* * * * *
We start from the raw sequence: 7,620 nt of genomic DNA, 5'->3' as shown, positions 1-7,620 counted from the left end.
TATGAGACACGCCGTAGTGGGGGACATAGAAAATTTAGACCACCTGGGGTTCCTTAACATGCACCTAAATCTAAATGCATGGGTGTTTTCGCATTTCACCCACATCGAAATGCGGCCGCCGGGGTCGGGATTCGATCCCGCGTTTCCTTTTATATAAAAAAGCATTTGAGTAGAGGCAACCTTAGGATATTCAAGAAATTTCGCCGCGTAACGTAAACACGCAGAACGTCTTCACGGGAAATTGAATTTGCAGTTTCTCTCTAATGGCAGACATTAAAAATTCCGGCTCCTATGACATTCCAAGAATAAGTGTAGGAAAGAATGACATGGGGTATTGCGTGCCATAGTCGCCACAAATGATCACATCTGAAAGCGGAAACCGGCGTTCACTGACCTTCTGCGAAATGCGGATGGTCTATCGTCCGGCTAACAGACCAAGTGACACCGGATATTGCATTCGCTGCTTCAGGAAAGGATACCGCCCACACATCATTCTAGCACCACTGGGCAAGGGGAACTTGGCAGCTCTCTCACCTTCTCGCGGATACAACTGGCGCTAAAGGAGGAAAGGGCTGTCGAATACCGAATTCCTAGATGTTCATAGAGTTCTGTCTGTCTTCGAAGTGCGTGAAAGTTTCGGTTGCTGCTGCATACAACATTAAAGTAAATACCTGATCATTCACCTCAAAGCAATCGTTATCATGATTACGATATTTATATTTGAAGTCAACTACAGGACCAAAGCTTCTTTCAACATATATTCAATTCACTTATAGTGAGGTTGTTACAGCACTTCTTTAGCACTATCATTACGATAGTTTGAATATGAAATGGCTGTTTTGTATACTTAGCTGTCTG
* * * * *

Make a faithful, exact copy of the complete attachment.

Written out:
We start from the raw sequence: 7,620 nt of genomic DNA, 5'->3' as shown, positions 1-7,620 counted from the left end.
TATGAGACACGCCGTAGTGGGGGACATAGAAAATTTAGACCACCTGGGGTTCCTTAACATGCACCTAAATCTAAATGCATGGGTGTTTTCGCATTTCACCCACATCGAAATGCGGCCGCCGGGGTCGGGATTCGATCCCGCGTTTCCTTTTATATAAAAAAGCATTTGAGTAGAGGCAACCTTAGGATATTCAAGAAATTTCGCCGCGTAACGTAAACACGCAGAACGTCTTCACGGGAAATTGAATTTGCAGTTTCTCTCTAATGGCAGACATTAAAAATTCCGGCTCCTATGACATTCCAAGAATAAGTGTAGGAAAGAATGACATGGGGTATTGCGTGCCATAGTCGCCACAAATGATCACATCTGAAAGCGGAAACCGGCGTTCACTGACCTTCTGCGAAATGCGGATGGTCTATCGTCCGGCTAACAGACCAAGTGACACCGGATATTGCATTCGCTGCTTCAGGAAAGGATACCGCCCACACATCATTCTAGCACCACTGGGCAAGGGGAACTTGGCAGCTCTCTCACCTTCTCGCGGATACAACTGGCGCTAAAGGAGGAAAGGGCTGTCGAATACCGAATTCCTAGATGTTCATAGAGTTCTGTCTGTCTTCGAAGTGCGTGAAAGTTTCGGTTGCTGCTGCATACAACATTAAAGTAAATACCTGATCATTCACCTCAAAGCAATCGTTATCATGATTACGATATTTATATTTGAAGTCAACTACAGGACCAAAGCTTCTTTCAACATATATTCAATTCACTTATAGTGAGGTTGTTACAGCACTTCTTTAGCACTATCATTACGATAGTTTGAATATGAAATGGCTGTTTTGTATACTTAGCTGTCTG